Will the student housing market be flooded with rooms come September?

Due to the corona crisis, the vacancy rate for student housing has shot up. If in-person education doesn’t start up again and internationals don’t return, rooms stay empty.

Student flat on de TU-campus. (Photo: Connie van Uffelen)

Over the past few weeks, many international students have left their rooms and gone back home. This has led to a substantial increase in the number of rooms on offer, both in the private market and from housing corporations.

Between March and April, online housing platform Kamernet saw its listings increase by no less than 53 percent. In Utrecht, student housing provider SSH offered some 400 temporary rooms up for rent at discount rates.

Playing it safe
In recent years, Dutch higher education has seen a growing influx of international students, with internationalisation organisation Nuffic reporting almost 86,000 enrolments over the course of the current academic year. But this trend will most likely be broken next September.

The first signs are already here: according to British research agency QS, more than half of all prospective international students are playing it safe and postponing their plans to come to Europe by at least one year due to the coronavirus. What does this mean for the student housing market?

Waiting lists
For popular student cities like Amsterdam, The Hague and Leiden, not much will change. The housing shortage in these cities is so high that housing corporations don’t expect a jump in vacancy rates any time soon.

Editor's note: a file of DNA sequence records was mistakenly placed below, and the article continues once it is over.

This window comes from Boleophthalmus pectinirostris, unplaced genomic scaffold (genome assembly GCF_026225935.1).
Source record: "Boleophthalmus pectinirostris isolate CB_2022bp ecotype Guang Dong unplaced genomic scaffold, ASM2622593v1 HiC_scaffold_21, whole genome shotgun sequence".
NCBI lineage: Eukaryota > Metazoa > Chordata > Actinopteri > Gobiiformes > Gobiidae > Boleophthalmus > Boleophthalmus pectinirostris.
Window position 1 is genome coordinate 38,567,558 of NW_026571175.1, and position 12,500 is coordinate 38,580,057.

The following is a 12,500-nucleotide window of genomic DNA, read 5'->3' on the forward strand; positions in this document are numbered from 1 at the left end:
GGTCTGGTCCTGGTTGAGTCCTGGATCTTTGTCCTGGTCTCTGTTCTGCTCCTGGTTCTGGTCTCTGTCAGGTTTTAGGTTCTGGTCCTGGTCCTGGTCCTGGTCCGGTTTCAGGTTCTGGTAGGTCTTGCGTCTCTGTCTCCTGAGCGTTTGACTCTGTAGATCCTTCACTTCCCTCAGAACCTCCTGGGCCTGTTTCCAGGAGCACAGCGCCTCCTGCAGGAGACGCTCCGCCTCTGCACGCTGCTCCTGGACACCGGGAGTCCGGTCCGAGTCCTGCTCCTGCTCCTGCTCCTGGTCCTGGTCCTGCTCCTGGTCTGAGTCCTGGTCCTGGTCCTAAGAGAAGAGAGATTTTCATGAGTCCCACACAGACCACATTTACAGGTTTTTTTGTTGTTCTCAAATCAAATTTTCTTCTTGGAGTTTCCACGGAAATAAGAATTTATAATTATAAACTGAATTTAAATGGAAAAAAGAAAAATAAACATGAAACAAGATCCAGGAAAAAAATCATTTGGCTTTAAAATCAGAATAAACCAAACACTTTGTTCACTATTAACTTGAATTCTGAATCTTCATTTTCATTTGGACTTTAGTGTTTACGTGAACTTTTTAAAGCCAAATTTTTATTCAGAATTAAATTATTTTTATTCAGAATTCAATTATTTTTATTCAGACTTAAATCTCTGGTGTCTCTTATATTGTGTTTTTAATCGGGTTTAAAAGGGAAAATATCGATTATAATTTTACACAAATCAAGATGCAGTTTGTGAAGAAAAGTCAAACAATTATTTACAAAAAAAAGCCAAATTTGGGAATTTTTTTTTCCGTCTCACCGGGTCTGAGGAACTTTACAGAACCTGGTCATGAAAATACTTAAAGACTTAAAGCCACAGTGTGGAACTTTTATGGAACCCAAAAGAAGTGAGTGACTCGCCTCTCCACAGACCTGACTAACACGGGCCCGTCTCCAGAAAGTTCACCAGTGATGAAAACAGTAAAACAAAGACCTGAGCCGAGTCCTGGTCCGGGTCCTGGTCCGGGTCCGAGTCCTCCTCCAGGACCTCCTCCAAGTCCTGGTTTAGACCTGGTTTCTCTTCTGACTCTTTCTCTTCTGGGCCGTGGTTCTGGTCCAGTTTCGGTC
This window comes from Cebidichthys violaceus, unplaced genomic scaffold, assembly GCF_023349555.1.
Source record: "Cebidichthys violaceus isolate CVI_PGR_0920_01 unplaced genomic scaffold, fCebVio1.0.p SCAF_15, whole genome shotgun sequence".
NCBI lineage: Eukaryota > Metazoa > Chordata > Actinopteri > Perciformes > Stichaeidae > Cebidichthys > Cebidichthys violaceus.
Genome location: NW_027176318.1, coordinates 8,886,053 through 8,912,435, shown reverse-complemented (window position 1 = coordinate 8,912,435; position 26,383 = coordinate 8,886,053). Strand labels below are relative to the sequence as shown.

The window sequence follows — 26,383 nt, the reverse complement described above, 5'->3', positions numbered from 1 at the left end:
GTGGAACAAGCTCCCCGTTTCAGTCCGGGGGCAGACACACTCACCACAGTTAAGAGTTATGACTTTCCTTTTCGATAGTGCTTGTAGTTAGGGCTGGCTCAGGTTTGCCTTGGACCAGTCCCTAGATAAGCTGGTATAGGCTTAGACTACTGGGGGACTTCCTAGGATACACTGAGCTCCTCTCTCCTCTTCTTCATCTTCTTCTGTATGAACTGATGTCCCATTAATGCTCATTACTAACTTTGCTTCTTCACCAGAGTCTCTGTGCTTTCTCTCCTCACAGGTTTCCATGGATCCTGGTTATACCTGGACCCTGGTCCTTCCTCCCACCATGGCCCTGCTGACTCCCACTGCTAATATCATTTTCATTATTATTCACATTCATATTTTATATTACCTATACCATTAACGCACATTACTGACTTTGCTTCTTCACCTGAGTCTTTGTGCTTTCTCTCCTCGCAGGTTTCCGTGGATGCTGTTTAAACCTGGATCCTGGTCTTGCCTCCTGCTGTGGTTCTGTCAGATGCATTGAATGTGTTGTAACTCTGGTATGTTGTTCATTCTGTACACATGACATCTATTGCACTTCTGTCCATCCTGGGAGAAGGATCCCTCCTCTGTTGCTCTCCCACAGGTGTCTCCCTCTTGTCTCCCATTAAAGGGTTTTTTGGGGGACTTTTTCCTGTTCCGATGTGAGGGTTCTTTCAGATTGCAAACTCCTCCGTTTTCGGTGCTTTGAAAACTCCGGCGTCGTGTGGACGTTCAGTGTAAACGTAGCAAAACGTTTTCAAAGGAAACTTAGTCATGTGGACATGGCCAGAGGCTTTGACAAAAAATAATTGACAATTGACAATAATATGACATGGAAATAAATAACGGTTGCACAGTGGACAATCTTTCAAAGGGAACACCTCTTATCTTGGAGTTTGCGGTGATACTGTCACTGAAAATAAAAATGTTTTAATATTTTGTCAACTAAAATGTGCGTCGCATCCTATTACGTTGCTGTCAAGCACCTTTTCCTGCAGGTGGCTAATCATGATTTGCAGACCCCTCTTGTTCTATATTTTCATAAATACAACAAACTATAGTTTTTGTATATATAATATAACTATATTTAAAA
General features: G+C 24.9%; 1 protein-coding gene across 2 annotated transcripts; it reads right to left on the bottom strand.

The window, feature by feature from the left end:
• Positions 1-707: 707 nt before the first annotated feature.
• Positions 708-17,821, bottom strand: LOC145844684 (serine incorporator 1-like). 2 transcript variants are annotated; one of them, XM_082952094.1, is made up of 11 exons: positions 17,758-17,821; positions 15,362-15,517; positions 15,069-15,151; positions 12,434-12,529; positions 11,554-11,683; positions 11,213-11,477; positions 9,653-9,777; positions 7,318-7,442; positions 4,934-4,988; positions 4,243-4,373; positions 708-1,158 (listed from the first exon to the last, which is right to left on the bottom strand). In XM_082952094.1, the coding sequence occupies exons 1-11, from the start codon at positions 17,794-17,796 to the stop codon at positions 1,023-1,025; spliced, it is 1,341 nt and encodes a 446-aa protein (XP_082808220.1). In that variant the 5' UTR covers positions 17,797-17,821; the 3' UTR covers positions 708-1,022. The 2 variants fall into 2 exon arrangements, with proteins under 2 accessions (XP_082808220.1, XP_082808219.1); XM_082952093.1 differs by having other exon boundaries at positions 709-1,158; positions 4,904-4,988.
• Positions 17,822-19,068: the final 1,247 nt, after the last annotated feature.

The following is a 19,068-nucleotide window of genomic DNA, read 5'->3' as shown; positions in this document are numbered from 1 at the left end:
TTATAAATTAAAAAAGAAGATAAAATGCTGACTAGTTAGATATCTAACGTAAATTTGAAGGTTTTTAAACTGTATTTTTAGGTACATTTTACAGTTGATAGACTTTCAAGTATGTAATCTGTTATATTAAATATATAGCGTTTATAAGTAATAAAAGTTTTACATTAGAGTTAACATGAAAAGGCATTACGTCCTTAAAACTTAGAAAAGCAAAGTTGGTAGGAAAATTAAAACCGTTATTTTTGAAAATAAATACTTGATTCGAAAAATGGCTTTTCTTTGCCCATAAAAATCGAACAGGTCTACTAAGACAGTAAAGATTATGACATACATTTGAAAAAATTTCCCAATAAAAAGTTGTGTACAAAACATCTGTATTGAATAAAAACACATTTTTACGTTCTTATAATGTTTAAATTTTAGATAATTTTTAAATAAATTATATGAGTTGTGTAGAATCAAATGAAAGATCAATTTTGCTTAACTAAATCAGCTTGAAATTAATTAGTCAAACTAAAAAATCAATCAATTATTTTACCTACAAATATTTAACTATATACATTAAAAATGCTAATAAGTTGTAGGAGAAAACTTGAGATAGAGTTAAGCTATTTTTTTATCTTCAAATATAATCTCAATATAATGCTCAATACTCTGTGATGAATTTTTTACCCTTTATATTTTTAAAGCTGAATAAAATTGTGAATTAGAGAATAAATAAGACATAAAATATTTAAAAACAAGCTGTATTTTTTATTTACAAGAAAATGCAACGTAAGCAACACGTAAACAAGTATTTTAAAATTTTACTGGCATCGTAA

“The average waiting time for our student housing units in the major Dutch Randstad cities is 50 months,” says Gijsbert Mul of student housing corporation DUWO. “So if there is a small drop in influx this year, that really shouldn’t be a major problem. We’ll still be able to find tenants for all of our units.”

No reason to move out
But in other regions, empty rooms are “not unthinkable”, Mul predicts. This could happen in cities like Wageningen and Groningen, for example; university cities outside the Randstad with large international student populations.

Much will also depend on the extent to which universities will resume regular, in-person education again after the summer. As things currently stand, universities will continue to exclusively offer parts of their curricula online next fall. If this doesn’t change, even Dutch students might think twice before leaving the nest. If they only need to be physically present once a week, why bother renting a room?

Effects are temporary
Paul Tholenaars, director of Kences, the umbrella organisation for student housing corporations in the Netherlands, is a little more reticent. He doesn’t think large-scale vacancies are likely. “In large cities, that’s definitely not going to happen any time soon. If it does happen, cities like Wageningen, Enschede and Maastricht would see the effects first.”

Tholenaars does confirm that the balance between supply and demand in the student housing market is shifting. “But that should be a temporary situation. We expect a fresh batch of students to be looking for housing come September. But there are no certainties at the moment. No one knows what’s going to happen over the next few months.”

Still, he doesn’t expect to see empty rooms. “If the students don’t come, there will be plenty of other people looking for a place to live.”

HOP, Evelien Flink

HOP Hoger Onderwijs Persbureau

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